Diabetic patients are frequently affected by coronary microvascular dysfunction (CMD), a condition consisting of a combination of altered vasomotion and long-term structural change to coronary arterioles leading to impaired regulation of blood flow in response to changing cardiomyocyte oxygen requirements. The pathogenesis of this microvascular complication is complex and not completely known, involving several alterations among which hyperglycemia and insulin resistance play particularly central roles leading to oxidative stress, inflammatory activation and altered barrier function of endothelium. CMD significantly contributes to cardiac events such as angina or infarction without obstructive coronary artery disease, as well as heart failure, especially the phenotype associated with preserved ejection fraction, which greatly impact cardiovascular (CV) prognosis. To date, no treatments specifically target this vascular damage, but recent experimental studies and some clinical investigations have produced data in favor of potential beneficial effects on coronary micro vessels caused by two classes of glucose-lowering drugs: glucagon-like peptide 1 (GLP-1)-based therapy and inhibitors of sodium-glucose cotransporter-2 (SGLT2). The purpose of this review is to describe pathophysiological mechanisms, clinical manifestations of CMD with particular reference to diabetes, and to summarize the protective effects of antidiabetic drugs on the myocardial microvascular compartment.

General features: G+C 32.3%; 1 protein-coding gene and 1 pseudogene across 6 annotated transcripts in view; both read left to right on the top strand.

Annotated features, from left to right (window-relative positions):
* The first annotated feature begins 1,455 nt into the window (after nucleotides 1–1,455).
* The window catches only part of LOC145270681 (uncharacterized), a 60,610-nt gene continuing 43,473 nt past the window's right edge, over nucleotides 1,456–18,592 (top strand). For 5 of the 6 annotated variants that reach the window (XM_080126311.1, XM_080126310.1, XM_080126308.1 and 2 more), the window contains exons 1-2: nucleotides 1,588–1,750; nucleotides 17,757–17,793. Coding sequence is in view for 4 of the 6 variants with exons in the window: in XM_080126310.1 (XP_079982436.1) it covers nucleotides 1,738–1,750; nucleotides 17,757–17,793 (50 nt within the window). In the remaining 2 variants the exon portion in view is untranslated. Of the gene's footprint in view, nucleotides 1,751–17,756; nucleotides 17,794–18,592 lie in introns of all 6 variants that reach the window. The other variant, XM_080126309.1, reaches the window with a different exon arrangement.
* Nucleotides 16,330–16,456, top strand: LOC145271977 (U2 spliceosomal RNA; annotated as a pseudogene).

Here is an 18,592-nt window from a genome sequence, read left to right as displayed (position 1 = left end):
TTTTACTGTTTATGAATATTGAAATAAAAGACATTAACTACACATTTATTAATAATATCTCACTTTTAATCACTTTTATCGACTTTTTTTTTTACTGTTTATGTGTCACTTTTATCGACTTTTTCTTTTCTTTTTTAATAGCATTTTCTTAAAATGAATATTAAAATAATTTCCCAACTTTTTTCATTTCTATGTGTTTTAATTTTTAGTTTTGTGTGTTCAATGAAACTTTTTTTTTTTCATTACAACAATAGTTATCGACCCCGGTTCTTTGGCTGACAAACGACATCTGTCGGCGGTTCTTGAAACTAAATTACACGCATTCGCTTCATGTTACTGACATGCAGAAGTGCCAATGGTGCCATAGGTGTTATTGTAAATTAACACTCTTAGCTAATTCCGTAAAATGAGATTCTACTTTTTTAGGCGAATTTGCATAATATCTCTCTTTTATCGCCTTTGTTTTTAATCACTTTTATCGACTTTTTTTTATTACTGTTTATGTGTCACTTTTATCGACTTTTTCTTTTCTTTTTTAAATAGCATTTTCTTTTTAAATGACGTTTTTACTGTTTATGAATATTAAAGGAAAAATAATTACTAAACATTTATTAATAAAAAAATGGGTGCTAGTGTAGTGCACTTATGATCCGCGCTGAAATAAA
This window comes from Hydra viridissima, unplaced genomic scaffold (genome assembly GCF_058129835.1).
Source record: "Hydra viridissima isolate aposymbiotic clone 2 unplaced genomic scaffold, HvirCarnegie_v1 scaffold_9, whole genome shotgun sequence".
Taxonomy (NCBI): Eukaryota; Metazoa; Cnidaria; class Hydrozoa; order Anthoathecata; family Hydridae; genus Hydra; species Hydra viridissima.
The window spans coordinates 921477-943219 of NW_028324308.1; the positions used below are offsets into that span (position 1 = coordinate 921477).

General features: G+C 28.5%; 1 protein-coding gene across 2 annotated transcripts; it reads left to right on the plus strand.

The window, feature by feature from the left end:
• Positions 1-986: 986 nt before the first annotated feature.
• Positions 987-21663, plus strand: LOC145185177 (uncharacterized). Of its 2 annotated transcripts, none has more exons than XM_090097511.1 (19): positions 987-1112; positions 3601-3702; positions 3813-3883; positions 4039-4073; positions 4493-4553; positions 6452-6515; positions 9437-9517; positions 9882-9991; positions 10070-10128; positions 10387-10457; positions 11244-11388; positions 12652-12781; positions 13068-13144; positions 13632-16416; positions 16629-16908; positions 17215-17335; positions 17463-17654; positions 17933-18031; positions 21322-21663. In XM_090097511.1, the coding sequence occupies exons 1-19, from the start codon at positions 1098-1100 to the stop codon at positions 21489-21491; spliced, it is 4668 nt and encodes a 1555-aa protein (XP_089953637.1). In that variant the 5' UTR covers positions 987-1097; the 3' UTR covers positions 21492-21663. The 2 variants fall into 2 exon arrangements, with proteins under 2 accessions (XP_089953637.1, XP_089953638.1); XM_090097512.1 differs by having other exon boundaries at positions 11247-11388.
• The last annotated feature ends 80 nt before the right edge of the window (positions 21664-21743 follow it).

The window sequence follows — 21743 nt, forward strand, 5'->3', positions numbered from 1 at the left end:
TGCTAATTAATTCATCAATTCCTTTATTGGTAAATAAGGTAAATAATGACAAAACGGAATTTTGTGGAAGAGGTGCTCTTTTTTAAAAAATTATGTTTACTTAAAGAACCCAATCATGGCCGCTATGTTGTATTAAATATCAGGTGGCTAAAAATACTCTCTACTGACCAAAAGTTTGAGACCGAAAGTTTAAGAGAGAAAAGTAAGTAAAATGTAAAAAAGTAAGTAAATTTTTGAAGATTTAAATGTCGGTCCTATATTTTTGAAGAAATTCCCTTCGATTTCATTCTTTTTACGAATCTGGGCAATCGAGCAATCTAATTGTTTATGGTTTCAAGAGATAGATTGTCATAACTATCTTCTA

Coronary Microvascular Dysfunction in Diabetes Mellitus: Pathogenetic Mechanisms and Potential Therapeutic Options

Rinaldi, Luca;Marfella, Raffaele;
2022-01-01

Abstract

Diabetic patients are frequently affected by coronary microvascular dysfunction (CMD), a condition consisting of a combination of altered vasomotion and long-term structural change to coronary arterioles leading to impaired regulation of blood flow in response to changing cardiomyocyte oxygen requirements. The pathogenesis of this microvascular complication is complex and not completely known, involving several alterations among which hyperglycemia and insulin resistance play particularly central roles leading to oxidative stress, inflammatory activation and altered barrier function of endothelium. CMD significantly contributes to cardiac events such as angina or infarction without obstructive coronary artery disease, as well as heart failure, especially the phenotype associated with preserved ejection fraction, which greatly impact cardiovascular (CV) prognosis. To date, no treatments specifically target this vascular damage, but recent experimental studies and some clinical investigations have produced data in favor of potential beneficial effects on coronary micro vessels caused by two classes of glucose-lowering drugs: glucagon-like peptide 1 (GLP-1)-based therapy and inhibitors of sodium-glucose cotransporter-2 (SGLT2). The purpose of this review is to describe pathophysiological mechanisms, clinical manifestations of CMD with particular reference to diabetes, and to summarize the protective effects of antidiabetic drugs on the myocardial microvascular compartment.
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Utilizza questo identificativo per citare o creare un link a questo documento: https://hdl.handle.net/11695/126841
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